Artas Robotic Hair Transplantation
Bay Area Hair Surgeon, Dr. Sara Wasserbauer participates in FDA trials of ARTAS Robotic Hair Transplant device.
Hair transplantation has been evolving over the past decade. Many patients are coming to realize that the old vision of a used-car salesman with plugs and a comb-over no longer accurately describe most hair transplant patients. As a matter of fact, you would be hard-pressed to TELL that someone has had a hair restoration these days (and take it from a hair surgeon, just about everyone you can think of HAS). About the only telltale sign left of this near-perfectly natural procedure has been the fine linear scar at the back of a patient’s head. Even these scars have been getting more and more invisible with trichophytic (Greek translation: “hair-loving”) incisions and sub-cuticular (aka Sub-Q) closures allowing patients to shave their head as close as a #3 on a pair of clippers with no visible signs of surgery.
But what about those who want to completely shave their head? I mean, what about those patients who want to “Bic-it?”
Hope For Invisible Scars
Several years ago, a company called Restoration Robotics approached me. They were interested in conducting some clinical trials with a new device they were developing that would automate the hair transplant technique known as Follicular Unit Extraction (FUE). The manual FUE method of obtaining hair grafts for transplantation was achieving less visible scarring, but now with faster speeds and lower transection rates, making it a viable alternative to the traditional “strip” method. It was also a preferred method for patients since the donor area would heal in 3-5 days without stitches. However, because it was still so time-consuming (and fatiguing) for the surgeon to perform, and because the learning curve for a physician to become proficient at it was steep (that is to say the risk of damaging the hair of the patient while the doc was learning was high), few doctors were offering these surgeries to their patients.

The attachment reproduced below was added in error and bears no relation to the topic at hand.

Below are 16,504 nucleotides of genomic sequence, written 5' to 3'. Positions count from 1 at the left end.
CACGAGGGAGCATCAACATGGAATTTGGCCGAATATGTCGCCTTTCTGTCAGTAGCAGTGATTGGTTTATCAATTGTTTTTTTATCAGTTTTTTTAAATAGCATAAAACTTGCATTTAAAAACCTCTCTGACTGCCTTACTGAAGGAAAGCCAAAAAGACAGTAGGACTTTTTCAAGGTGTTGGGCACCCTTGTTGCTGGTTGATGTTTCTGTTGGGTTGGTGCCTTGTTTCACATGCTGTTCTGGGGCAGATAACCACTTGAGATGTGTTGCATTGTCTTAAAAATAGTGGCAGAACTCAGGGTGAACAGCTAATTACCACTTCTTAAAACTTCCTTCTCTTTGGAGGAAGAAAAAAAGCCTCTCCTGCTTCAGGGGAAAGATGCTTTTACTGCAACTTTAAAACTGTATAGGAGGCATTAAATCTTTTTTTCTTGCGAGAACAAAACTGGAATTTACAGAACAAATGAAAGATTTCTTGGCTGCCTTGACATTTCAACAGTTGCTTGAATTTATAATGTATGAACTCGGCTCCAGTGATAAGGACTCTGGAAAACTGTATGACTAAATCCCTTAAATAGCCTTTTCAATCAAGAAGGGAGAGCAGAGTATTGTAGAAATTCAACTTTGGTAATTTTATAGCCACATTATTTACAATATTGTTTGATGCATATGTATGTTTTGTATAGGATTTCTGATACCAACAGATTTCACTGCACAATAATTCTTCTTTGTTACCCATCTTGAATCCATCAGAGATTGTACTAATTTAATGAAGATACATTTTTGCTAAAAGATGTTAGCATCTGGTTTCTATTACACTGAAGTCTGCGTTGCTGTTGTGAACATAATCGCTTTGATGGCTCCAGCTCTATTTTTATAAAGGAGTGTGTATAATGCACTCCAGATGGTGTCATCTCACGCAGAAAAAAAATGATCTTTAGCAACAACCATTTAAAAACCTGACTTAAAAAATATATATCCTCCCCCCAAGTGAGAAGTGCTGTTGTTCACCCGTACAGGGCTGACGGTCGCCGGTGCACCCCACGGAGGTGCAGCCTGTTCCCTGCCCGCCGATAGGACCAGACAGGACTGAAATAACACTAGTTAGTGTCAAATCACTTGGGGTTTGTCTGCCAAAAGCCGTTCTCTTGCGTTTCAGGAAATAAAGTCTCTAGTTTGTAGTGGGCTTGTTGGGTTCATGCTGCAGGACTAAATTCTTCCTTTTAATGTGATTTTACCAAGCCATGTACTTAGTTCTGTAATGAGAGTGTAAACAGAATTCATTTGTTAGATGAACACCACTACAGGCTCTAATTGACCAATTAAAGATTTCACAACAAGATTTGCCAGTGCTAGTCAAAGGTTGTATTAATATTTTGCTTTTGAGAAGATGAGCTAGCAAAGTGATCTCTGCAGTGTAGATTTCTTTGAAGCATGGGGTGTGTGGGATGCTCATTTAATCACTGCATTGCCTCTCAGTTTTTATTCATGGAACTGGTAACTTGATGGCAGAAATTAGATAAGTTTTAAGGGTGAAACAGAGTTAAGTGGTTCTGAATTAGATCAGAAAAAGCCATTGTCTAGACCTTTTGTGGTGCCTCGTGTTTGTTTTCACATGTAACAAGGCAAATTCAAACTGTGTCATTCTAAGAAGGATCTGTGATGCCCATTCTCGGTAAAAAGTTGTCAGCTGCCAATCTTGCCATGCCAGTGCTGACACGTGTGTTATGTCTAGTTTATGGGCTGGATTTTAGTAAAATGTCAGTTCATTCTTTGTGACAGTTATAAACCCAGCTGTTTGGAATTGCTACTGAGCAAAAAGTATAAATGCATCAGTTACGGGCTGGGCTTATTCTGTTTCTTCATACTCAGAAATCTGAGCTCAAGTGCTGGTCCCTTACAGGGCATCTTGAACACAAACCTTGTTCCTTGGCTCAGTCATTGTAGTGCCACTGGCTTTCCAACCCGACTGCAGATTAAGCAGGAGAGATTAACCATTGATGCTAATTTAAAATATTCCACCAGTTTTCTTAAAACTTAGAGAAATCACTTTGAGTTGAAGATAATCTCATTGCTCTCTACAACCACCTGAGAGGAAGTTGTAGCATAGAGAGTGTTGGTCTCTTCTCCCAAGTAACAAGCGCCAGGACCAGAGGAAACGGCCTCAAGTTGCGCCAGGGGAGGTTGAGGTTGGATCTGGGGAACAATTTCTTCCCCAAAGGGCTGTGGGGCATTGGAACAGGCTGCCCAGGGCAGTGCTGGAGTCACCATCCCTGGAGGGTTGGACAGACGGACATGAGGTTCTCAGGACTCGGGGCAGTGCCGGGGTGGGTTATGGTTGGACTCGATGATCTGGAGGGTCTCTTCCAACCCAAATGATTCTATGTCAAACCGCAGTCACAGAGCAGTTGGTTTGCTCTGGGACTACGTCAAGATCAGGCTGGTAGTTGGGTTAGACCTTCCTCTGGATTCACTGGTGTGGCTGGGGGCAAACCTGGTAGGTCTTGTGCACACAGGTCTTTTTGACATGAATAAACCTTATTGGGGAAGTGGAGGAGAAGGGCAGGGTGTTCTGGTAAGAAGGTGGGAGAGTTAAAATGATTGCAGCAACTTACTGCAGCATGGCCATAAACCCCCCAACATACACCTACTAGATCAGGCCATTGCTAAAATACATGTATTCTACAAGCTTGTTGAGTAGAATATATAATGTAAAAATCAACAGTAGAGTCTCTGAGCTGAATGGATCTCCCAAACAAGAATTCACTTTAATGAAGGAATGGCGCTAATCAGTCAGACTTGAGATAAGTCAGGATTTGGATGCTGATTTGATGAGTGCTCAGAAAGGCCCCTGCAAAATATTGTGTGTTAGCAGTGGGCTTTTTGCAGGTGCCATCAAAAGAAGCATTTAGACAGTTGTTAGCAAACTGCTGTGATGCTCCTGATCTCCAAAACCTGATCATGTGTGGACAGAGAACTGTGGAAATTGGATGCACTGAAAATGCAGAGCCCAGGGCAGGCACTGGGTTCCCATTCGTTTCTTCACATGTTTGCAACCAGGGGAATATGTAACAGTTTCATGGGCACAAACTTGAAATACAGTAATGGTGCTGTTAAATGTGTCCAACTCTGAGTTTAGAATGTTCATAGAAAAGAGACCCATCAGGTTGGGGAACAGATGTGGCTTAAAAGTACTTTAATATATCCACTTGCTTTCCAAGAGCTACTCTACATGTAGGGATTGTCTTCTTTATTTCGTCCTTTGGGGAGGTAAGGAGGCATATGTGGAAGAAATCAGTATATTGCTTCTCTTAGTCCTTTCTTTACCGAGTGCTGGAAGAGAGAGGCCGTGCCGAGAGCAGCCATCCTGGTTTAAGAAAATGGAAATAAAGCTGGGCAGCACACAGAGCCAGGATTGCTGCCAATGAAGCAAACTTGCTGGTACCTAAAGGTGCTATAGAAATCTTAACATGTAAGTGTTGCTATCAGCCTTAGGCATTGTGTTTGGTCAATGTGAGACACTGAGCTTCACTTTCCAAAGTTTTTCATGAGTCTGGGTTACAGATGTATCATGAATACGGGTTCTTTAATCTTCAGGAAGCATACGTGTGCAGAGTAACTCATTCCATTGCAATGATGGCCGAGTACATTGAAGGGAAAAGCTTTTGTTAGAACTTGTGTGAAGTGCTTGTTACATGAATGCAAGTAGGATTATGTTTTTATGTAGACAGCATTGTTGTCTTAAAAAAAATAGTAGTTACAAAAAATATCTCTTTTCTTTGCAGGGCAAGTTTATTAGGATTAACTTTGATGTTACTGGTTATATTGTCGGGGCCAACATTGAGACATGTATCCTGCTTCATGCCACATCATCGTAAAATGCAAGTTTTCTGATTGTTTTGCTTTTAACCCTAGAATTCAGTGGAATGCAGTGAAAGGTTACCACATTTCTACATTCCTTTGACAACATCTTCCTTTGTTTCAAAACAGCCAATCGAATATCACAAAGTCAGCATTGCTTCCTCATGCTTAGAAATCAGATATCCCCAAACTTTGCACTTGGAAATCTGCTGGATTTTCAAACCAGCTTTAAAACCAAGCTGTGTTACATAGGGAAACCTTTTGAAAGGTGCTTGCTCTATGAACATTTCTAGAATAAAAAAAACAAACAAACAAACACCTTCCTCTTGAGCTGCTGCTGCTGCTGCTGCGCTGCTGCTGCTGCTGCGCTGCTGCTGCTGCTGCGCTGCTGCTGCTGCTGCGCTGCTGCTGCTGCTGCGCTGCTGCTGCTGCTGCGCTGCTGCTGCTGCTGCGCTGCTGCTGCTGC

Enter the “Hair Transplant Robot.” This machine would automate the process so that physicians could perform FUE with little to no learning curve. It would also solve the problem of physician fatigue (just imagine trying to extract one hair at a time from a patient’s head upwards of 1500 times in a single day). Now it would be possible for a hair surgeon with skill in designing natural hairlines or other hair patterns to obtain hair for transplantation with little to no scarring and low transection rates. And, if a patient had always wanted a particular hair surgeon to perform their surgery but the surgeon did not offer FUE, this technique would now be available.
The Proof Is In The Hairy Pudding
So now, after years of clinical trials and a grueling FDA approval process, this machine is finally available for clinical use. The hair that is transplanted grows at the same rate as hair that is manually harvested with the FUE technique. The transection rates are consistently low, in the 8% range which is comparable or sometimes better than when these surgeries are done manually. Most importantly for patients – the healing time is reduced and this minimally invasive surgery leaves only tiny scars (typically less than a millimeter in diameter where each graft is taken) scattered across the donor area.
Am I A Potential Patient?
Good candidates for this technique have straight, preferably darker hair (curly hair tends to result in higher than acceptable transection rates) and a realistic expectation about what hair restoration surgery can do for them. You must also be willing to shave the back and sides of your heads in order to have the procedure performed.
Who Should Avoid FUE?
If you are prone to excessive scarring, have very curly hair, or think that this will stop all your hair loss, other treatments or surgical techniques are likely to work better for you. For instance, Propecia and Rogaine are two clinically proven hair therapies that work particularly well together and can all but halt the progress of hair loss in many men and some women. No hair loss treatment is a panacea, and no single treatment cures all baldness, but if you have been waiting for the right treatment to help your baldness, robotic hair restoration may be just the ticket.
Request A Consultation
- Warning: Hair Restoration Surgery Requires a Medical License
Physicians may not delegate hair restoration surgery to medical assistants. Medical assistants may not perform invasive procedures…
- Scalp MicroPigmentation’s Increased Popularity Leads to Additional Risks for Uninformed Patients
Scalp Micropigmentation (SMP) seems a lot like traditional tattooing. Tiny needles are used to apply pigment to the skin to mimi…
- FDA Stem Cell Update
Practitioners offering unproven and unapproved STEM CELL treatments for hair growth should be on notice: the FDA has started to bu…